Lots of parents I have spoken to who have older kids say the elementary schools aren't nearly as good as the Middle Schools which have a better reputation, At 11 and 13 you will be looking at Middle School for the youngest and possibly your 13 year old. We have a friend who teaches at the high school, if all the teachers care as much as she does it will be a damn good school. I've attached the link for Mountain View School District.
http://www.mvwsd.org/index.php?optio...d=12&Itemid=27

There are some excellent school districts in the area, Cupertino and Los Altos, however these are 90%+ asian kids, where their entire life seems to be education. I'm not so sure the schools are great or the parents give the kids little choice...

Cut-backs are as big here as anywhere else. Schools finish at midday every Thursday for a start off.

Let me know if you want any further info on the schools or area

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Old May 8th 2011, 2:39 am
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Default Re: High schools In south bay area california

Here is our primer on education you should take a look at:

http://britishexpats.com/wiki/What_d...s_in_school%3F

As others have noted, the school you go to, by and large, depends EXACTLY on where you live, down to which side of the street. It's very important when selecting a house.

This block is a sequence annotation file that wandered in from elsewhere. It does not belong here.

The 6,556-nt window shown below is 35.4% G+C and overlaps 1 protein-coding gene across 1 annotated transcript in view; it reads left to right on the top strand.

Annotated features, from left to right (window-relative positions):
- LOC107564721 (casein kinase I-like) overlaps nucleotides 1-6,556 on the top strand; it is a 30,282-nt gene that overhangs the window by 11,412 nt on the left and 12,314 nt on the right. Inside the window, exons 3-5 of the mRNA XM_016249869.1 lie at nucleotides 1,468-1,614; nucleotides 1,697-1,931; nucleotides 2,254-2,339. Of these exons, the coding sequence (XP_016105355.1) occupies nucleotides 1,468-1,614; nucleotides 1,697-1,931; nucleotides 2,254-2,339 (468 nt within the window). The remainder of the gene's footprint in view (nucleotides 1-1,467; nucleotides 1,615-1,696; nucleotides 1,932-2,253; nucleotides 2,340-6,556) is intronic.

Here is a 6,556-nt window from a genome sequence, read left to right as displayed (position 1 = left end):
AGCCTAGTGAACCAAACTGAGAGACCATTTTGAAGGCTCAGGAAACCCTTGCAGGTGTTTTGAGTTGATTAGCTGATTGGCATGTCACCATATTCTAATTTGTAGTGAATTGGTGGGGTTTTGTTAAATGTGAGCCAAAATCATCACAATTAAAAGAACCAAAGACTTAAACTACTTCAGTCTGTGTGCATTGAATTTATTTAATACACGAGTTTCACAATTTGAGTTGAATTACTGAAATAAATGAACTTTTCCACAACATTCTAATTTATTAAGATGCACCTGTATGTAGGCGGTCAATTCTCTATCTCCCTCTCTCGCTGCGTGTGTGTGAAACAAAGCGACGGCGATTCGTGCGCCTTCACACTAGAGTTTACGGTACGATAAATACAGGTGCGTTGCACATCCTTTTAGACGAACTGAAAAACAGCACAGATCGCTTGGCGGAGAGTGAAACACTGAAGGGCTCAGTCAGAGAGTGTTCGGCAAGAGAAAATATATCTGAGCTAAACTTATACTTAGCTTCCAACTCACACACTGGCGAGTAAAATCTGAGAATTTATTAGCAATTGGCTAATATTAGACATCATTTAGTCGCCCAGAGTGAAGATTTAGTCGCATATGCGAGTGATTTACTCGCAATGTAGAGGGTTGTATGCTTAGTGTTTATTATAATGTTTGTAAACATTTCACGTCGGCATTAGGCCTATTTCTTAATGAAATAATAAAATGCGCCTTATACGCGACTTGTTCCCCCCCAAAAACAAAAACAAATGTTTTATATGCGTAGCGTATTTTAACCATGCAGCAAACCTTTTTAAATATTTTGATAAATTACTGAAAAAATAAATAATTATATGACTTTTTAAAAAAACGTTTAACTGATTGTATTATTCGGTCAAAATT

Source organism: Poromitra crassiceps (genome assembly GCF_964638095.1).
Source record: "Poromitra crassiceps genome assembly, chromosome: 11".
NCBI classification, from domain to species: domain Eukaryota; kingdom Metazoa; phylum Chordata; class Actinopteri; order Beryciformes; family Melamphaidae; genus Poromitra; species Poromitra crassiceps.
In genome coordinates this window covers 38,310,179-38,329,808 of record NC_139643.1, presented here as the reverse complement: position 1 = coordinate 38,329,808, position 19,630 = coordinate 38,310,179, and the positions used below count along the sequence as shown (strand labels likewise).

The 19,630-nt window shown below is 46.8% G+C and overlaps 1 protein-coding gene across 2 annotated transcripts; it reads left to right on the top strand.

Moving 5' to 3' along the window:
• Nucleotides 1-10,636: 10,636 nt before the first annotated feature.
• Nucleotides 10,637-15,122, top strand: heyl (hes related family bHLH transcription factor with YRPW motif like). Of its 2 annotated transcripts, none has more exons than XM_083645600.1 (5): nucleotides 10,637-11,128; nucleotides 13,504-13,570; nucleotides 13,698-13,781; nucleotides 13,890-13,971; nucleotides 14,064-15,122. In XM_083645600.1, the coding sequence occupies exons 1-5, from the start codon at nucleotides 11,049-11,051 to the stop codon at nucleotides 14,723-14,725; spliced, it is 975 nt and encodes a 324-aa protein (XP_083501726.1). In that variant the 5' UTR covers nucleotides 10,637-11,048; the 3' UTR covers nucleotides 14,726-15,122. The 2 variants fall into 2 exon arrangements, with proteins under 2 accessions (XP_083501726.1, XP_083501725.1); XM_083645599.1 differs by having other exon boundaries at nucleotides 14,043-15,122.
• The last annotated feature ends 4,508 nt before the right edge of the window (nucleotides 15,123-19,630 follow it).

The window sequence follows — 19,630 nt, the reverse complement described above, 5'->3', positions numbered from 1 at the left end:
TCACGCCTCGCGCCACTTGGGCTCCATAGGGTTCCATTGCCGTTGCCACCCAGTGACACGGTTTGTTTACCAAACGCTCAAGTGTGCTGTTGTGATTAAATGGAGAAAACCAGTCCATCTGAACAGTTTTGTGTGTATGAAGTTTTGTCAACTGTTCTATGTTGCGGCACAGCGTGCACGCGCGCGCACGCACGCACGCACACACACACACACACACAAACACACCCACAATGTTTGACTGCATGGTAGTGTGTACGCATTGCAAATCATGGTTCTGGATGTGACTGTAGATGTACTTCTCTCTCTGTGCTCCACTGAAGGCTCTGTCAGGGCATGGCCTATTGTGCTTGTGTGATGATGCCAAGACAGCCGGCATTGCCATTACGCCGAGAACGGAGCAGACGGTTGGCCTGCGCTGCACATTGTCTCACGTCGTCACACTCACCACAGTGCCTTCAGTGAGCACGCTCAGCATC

Palo Alto and Cupertino have the best reputation for schools but as noted the Cupertino district is probably a majority Asian and they have a strong case of "Tiger Moms" pushing their kids to do calculus on the weekends instead of chatting with their friends, etc. It's led to some 'white flight' where families move out of the district to places like Palo Alto to avoid having to deal with 'machine' academics.

How your children adjust is based in part on the school and in large part on your children--what academic approach works best for them. It could be the critical thinking, or rote memorization, or a more open and creative approach will bring out the best in them. Unfortunately it's kind of hard to match up that exactly when you'll need to do some leg work and check out not only the school's test scores (easily available on the web) but also their teaching philosophy and other parent's reviews.

Good luck.
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Old May 8th 2011, 4:32 am
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Default Re: High schools In south bay area california

Originally Posted by penguinsix View Post

As others have noted, the school you go to, by and large, depends EXACTLY on where you live, down to which side of the street. It's very important when selecting a house.
Keep in mind though that if you move part way through the school year your kids will not be placed in their local school if it is full, but given a place at a different school. My daughter is not in her local school, and we are good friends with some other people who also moved here part way through the year, they have 4 schools closer to them than where their kids were placed.